Producer Spotlight: Tikkun Eco Center
Tikkun Eco Center: Repairing the World
Deep in the central heart of Mexico, in the town of San Miguel De Allende, you can find a beautiful permaculture community, whose founders took a barren piece of land and encouraged it to thrive. Ben Zion Ptashnik and Victoria Collier founded the nonprofit Tikkun Eco Center, combining over 75 years of experience in areas such as project development, organic farming, and permaculture design. Tikkun Eco Center’s main purpose is to redesign agriculture through the lens of conservation and sustainability. They now have seven and a half acres of green buildings, organic gardens, food forests, and fish ponds.
Ben and Victoria are lifelong human rights and social justice activists and community organizers. Their center is based on a concept from Kabbalah, Tikkun Olam, which means, “to repair the earth.” They see their work as a spiritual concept of service to the community and the planet. When you hear them talk about their work and see it in action, you feel how it is infused with this spiritual concept.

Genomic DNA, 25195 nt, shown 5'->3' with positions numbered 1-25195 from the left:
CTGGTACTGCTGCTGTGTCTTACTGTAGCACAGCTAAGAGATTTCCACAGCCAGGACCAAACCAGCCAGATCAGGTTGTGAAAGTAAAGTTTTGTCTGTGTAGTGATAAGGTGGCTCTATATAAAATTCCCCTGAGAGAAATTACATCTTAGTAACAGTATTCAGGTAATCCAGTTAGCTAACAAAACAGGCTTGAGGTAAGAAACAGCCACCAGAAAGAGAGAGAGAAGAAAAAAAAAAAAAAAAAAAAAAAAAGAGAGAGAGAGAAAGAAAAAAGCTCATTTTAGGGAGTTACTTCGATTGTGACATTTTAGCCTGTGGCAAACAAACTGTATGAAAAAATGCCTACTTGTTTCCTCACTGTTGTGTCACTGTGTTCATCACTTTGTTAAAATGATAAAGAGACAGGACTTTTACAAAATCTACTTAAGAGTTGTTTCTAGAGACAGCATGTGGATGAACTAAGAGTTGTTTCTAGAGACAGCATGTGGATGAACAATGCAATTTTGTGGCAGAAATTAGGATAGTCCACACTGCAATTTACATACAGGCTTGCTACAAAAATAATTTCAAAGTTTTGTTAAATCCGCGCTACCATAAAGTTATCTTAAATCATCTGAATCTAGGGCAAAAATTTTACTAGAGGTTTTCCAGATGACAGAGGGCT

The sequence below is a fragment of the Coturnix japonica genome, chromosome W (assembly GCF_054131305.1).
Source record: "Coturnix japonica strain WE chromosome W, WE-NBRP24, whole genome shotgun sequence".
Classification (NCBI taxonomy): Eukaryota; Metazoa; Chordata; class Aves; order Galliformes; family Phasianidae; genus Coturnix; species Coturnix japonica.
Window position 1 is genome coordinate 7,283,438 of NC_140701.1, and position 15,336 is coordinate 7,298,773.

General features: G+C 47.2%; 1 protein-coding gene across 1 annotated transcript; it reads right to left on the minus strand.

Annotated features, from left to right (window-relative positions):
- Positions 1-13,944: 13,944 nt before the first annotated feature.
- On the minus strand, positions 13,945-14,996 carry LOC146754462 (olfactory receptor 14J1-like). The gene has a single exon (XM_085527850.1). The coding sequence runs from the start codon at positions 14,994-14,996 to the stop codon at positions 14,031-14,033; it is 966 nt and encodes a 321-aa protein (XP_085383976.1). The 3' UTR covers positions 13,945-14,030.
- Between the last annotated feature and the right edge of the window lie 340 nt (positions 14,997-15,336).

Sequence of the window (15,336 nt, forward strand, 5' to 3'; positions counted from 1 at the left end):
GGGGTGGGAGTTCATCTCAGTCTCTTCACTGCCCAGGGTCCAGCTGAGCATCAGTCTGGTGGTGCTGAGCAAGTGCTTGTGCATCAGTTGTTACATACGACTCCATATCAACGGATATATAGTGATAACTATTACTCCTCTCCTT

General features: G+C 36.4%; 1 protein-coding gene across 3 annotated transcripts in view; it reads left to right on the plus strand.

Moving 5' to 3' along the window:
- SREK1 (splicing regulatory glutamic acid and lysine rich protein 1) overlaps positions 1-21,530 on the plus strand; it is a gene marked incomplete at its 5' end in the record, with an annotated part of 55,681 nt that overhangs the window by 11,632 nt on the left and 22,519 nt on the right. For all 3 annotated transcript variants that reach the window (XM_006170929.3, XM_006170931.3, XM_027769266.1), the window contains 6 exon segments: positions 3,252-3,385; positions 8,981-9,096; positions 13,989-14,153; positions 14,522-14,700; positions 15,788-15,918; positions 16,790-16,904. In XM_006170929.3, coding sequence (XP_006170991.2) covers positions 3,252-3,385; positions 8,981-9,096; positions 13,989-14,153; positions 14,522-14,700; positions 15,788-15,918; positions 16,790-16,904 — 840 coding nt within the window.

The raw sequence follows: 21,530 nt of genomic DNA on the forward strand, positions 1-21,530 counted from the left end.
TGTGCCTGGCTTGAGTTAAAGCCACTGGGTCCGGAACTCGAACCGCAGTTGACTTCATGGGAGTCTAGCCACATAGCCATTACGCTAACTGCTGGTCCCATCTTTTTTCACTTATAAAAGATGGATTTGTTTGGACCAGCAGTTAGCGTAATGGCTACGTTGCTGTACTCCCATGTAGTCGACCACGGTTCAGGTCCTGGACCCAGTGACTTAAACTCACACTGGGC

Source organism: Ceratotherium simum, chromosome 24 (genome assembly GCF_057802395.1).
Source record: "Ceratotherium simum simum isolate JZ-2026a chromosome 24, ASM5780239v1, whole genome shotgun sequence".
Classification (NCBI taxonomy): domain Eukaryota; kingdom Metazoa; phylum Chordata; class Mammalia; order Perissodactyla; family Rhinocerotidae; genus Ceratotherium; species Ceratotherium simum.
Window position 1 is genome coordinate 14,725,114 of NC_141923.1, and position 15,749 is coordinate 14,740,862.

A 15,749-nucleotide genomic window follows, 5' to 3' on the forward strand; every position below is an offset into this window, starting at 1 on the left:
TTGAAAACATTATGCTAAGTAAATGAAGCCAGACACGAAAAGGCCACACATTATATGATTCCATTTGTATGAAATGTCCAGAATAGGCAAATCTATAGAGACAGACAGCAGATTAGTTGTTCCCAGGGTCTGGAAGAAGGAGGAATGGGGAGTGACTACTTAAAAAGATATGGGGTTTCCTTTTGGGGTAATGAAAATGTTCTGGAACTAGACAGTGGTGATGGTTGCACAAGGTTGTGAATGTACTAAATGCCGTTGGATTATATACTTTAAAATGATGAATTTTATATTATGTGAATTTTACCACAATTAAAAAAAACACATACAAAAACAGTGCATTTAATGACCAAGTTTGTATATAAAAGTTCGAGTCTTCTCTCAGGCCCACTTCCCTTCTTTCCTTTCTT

The Importance of Sustainability
The folk at Tikkun recognize how the abundance of affordable food following industrial agriculture advancement is actually harming future generations. This cost comes in the form of soil loss, land degradation, ecosystem destruction, and climate change.
The problems are many. Luckily there are solutions too, and Tikun Eco Center is committed to finding and using them. Sustainability is the central pillar of Tikkun Eco Center. They know it is possible to redesign agriculture to benefit our planet rather than harm it.
Permaculture & Regenerative Techniques
The idea of permaculture is to emulate the natural order of our ecosystems as much as possible. Regenerative methods aim to improve environmental conditions with the way we live. Tikkun incorporates wisdom from both into their farm and work.